By Tony Curram
The Minister for care Helen Whately realised to her dismay this morning why none of her colleagues want to go on Good Morning Britain. MP’s decided last night to play a virtual game of straws to decide who would go on the show; Mrs Whately drew the short straw to gasps of relief from her co-workers.
“I didn’t get what all the fuss was about!” Mrs Whately began “all I had to talk about was the great job the NHS was doing, people are loving that at the moment. How hard could it be? I thought… how wrong I was.”
Mrs Whately held up reasonably well to a barrage of questions about care home deaths and PPE for carers, and then Piers Morgan (a seasoned interviewer and just all round git) delivered a one-two combo asking firstly: “If you think nurses are doing such a great job and are undervalued, how did you vote on the abolishing of the 1% pay increase?”
Mrs Whately was clearly thrown for a second, even her video feed froze. As she tried to stammer out a mediocre response to back paddle away from the subject, Mr Morgan followed up with a demand to know how many NHS and care workers had died during the pandemic.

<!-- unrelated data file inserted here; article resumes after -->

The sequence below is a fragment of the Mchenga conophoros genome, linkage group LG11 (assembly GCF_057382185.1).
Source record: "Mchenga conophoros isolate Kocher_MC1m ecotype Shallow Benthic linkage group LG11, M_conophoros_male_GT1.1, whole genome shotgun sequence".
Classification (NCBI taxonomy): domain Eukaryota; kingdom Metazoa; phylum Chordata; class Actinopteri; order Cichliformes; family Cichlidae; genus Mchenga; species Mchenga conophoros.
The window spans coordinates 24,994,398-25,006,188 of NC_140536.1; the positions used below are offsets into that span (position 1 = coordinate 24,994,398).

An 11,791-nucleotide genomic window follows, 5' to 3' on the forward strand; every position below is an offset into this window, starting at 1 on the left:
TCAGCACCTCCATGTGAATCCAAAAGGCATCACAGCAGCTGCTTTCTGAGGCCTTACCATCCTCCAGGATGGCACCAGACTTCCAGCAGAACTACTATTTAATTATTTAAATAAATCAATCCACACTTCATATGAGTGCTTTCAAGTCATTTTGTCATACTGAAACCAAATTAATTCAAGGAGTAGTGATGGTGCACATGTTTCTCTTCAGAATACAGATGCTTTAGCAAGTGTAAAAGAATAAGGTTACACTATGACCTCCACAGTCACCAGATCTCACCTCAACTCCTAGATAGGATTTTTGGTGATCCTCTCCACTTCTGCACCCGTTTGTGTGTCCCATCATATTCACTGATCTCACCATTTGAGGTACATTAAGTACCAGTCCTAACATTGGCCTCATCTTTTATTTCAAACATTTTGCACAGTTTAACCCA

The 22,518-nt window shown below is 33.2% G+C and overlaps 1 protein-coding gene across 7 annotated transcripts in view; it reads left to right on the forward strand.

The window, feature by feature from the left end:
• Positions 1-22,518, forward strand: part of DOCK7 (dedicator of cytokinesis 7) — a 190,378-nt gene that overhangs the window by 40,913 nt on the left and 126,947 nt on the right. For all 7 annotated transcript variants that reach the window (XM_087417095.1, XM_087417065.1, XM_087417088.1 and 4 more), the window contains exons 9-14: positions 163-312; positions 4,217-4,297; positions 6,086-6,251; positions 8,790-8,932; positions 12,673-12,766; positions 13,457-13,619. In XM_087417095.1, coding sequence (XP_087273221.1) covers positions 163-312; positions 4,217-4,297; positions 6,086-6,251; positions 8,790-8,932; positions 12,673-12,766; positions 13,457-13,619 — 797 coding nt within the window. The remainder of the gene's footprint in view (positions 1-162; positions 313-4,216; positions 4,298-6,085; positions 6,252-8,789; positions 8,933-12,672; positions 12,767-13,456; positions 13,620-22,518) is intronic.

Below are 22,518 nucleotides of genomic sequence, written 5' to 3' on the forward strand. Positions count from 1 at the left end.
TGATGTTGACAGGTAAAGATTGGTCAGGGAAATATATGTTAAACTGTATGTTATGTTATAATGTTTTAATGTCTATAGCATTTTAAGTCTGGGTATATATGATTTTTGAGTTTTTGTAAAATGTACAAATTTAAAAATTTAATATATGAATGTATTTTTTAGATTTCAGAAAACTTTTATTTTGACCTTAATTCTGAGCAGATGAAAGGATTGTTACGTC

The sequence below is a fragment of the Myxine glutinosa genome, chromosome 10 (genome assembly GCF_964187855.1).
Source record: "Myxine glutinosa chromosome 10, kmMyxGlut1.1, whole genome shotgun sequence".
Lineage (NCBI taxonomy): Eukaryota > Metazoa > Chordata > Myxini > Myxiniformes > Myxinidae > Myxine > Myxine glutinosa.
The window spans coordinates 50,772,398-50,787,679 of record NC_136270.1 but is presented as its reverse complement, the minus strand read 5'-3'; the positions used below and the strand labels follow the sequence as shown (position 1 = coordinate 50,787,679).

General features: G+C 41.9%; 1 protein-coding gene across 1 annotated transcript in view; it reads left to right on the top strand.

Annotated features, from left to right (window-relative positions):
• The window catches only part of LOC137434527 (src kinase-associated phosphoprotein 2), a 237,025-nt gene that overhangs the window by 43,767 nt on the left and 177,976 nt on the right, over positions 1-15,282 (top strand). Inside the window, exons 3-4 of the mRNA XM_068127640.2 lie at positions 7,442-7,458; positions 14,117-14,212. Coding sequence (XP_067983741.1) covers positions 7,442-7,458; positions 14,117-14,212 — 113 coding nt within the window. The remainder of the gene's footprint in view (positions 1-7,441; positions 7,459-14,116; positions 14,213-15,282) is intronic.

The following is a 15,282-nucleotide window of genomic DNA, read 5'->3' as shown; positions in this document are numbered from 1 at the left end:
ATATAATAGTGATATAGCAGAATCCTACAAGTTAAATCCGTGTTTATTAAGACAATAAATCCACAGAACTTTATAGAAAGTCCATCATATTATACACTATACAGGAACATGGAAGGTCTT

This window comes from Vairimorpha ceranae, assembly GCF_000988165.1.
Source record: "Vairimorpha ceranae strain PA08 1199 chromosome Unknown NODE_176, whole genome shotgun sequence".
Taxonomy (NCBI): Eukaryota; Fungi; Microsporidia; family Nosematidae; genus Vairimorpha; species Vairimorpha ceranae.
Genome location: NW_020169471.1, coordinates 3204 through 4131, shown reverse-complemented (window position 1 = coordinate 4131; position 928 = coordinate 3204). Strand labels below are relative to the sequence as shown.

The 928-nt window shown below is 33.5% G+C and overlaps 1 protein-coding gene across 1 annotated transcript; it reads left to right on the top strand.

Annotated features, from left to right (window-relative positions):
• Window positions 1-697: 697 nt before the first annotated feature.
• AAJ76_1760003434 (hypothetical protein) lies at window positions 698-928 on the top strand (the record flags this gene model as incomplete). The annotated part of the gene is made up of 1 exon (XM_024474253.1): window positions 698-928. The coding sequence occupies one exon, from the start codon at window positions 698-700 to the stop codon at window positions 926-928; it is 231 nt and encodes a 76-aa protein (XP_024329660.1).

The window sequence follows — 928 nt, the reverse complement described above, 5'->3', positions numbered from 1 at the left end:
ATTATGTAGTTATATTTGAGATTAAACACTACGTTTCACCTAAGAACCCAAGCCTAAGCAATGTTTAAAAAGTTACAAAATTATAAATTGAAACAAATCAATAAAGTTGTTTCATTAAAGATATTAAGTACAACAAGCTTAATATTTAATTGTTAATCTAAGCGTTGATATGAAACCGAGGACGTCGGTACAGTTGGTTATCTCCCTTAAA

“That’s when I really lost the plot and started making things up; I started saying things like I needed to make sure the families had declared the death and all sorts of things (you don’t, you need their permission to name the dead, not account for them).” Mrs Whately walked away in tears.
“Can someone bottle some of those tears up for me please?” asked a salivating Mr Morgan “They’ll sustain me for another week.”
Mr Morgan helpfully emailed across a to-do list for the clearly struggling MP with things such as ‘count how many of your employees have died in work’. You know; the basic thing that any other employer on Earth has to track and mitigate against, and would be arrested for corporate manslaughter if they were negligent.
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